Decrying the property tax burden is not new. Gov. Mario Cuomo regularly acknowledged the burden and tried some steps, including having the state assume a greater share of local Medicaid costs and appointing a commission on local government consolidation. Gov. George Pataki got school taxes temporarily reduced through his STAR tax-cut program but, faced with legislative and teacher union opposition, he jettisoned his school tax cap proposal that would have blocked school districts from raising taxes back up – which they did. Gov. Eliot Spitzer appointed a property tax commission but then summarily ignored the recommendation to enact a property tax cap. Gov. David Paterson embraced the property-tax cap idea, embodied in a bill passed by the state Senate last summer that would have capped taxes annually at the lesser of 4 percent or 120 percent of the inflation rate, but the state Assembly gave in to teacher-union pressure and lobbying from local government groups and refused to act on the proposal.
Cuomo’s Advantages – and Challenges
The time may have finally arrived to enact long-lasting limits on property taxes that allow virtually limitless and unaccountable increases in school spending. Andrew Cuomo will have several advantages over past efforts – as well as some new challenges – as he pushes his property tax cap proposal.
Cuomo’s property-tax cap plan was a central tenet of his gubernatorial campaign, an election won by a landslide. Poll after poll (e.g., Siena Institute) shows strong support by the public for the plan, too. And importantly, the legislature is poised to act favorably, as the Senate has already passed a version of this when the Democrats controlled that House, the new Republican majority supports the plan, and the Speaker of the state Assembly is sounding congenial for a deal – all of which is in sharp contrast to the Legislature’s past positions on the issue.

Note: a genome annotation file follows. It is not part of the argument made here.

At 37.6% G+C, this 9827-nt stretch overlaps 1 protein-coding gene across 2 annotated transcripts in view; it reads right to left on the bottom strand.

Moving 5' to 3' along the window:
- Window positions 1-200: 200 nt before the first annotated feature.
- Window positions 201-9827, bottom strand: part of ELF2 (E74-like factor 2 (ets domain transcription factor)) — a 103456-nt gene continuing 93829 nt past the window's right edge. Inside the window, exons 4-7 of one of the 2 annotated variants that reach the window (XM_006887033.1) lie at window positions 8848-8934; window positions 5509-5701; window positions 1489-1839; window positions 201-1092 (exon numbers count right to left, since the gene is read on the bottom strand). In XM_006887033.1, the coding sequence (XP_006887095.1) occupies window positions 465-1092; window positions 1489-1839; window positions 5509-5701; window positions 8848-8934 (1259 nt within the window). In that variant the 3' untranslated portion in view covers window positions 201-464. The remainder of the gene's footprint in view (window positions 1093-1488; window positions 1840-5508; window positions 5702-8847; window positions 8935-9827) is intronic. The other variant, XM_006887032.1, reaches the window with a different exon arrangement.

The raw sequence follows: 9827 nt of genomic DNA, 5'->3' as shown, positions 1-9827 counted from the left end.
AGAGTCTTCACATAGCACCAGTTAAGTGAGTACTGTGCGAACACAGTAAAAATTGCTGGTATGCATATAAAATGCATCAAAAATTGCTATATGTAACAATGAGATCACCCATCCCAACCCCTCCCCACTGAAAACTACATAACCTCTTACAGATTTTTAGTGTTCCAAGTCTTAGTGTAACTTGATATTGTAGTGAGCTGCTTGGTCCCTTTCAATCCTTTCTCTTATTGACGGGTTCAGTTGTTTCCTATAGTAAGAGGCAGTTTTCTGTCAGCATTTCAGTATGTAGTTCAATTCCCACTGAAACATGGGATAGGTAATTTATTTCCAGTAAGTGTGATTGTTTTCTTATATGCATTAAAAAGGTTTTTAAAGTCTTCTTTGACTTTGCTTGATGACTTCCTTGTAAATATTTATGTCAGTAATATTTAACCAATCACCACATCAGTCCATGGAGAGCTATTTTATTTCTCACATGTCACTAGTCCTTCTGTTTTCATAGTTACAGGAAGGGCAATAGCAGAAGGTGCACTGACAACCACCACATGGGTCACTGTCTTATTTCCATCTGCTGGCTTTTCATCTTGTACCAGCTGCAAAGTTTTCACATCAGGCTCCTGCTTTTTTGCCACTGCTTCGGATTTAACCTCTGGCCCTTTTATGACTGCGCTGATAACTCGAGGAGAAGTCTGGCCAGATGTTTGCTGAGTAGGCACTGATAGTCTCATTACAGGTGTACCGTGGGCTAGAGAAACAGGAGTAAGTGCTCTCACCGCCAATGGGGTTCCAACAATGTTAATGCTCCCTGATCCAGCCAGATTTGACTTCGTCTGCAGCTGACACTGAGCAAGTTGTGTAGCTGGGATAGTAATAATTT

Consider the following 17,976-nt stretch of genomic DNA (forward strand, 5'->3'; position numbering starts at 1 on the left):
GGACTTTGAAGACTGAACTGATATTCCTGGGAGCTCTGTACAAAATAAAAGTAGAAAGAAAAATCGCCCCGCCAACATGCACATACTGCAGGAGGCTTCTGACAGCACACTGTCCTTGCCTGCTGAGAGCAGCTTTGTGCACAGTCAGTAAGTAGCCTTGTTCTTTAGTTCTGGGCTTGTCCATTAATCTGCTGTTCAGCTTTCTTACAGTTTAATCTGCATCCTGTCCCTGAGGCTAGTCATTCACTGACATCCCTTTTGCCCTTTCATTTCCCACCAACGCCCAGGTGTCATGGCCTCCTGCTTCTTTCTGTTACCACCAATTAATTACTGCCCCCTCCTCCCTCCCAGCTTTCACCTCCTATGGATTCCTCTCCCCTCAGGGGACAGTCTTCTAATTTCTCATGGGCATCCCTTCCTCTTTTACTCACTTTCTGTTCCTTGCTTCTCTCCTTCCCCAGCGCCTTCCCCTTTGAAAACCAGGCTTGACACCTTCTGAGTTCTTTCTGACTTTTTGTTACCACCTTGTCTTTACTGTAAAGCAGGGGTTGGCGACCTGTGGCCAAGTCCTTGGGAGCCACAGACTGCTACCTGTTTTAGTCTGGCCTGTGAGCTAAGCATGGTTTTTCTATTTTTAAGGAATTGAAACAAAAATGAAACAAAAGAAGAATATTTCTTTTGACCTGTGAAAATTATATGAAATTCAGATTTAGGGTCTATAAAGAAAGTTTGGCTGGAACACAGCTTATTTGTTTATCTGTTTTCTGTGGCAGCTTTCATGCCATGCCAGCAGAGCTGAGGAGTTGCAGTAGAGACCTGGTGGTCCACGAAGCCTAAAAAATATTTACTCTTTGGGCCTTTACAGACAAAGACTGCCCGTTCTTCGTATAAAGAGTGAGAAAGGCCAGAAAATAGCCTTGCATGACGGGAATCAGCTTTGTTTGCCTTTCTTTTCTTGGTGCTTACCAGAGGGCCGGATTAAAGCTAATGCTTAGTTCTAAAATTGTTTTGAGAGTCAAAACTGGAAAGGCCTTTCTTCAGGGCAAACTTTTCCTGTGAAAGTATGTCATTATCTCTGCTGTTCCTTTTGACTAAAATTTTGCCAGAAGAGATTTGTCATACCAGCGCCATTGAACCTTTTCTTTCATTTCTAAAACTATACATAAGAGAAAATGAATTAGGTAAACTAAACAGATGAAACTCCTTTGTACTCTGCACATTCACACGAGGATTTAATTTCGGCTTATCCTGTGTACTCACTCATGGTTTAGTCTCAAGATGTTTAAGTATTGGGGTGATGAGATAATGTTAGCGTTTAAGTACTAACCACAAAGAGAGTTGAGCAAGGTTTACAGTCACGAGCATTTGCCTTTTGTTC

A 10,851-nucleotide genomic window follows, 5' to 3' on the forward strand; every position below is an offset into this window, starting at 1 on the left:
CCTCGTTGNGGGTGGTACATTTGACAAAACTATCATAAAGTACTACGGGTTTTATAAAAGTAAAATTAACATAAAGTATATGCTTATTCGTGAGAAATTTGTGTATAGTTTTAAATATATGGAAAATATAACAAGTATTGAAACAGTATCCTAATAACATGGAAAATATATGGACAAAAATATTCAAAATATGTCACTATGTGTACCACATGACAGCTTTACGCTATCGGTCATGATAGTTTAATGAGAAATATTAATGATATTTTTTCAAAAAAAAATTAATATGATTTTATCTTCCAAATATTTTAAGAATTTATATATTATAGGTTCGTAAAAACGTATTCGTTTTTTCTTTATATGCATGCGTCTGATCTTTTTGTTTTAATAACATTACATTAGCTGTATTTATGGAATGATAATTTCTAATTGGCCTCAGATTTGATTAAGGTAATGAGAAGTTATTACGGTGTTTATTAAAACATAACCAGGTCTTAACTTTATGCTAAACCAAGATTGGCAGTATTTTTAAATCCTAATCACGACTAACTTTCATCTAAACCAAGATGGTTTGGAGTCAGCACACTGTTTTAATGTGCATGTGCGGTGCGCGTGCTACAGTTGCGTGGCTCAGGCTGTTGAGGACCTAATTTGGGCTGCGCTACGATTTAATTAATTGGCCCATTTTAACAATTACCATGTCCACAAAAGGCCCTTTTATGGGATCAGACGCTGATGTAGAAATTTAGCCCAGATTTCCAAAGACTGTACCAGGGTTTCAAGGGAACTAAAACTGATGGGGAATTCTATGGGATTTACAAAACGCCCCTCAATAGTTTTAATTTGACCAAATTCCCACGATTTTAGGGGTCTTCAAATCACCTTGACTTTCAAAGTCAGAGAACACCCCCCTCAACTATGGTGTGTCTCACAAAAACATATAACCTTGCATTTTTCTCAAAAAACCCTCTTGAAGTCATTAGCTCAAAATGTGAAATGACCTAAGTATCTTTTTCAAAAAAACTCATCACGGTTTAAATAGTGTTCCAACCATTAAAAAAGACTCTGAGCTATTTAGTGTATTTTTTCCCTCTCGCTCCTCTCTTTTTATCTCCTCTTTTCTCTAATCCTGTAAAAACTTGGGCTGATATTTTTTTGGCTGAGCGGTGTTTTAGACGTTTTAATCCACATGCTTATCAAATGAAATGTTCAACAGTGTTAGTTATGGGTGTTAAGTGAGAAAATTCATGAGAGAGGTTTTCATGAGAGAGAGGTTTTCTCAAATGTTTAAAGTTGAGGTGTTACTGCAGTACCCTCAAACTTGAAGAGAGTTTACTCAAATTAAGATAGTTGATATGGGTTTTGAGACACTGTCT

Winning approval of a school property-tax cap, however, will mean battling the powerful teachers unions, whose life-blood existence is the property tax. Multi-million dollar media ads containing all sorts of hysteria and doomsday claims should be expected, along with direct-mailing campaigns in narrowly-held state legislative districts and old-fashioned threats (made publicly and privately) to the re-election of any legislator that supports the cap.
Yet, enacting a limit on school district taxing capabilities will not just mitigate tax burdens, but will force action on reform issues, including greater accountability, changing counterproductive union work rules, and focusing more limited resources into the classroom. Such changes are worth the fight.
The newly elected governor, the dozen or so newly elected state legislators, and the new leadership in the state Senate are sure to see their political influence rapidly dwindle after their first year in office, as with most new politicians. The level of influence over policy and politics and the ability to drive real local education financing reform is likely to never again be as strong as it will be in 2011.
That means it is now or never in New York State for enacting a property tax cap.
Brian Backstrom is President of the Foundation for Education Reform & Accountability and may be followed on Twitter at @nyedreform.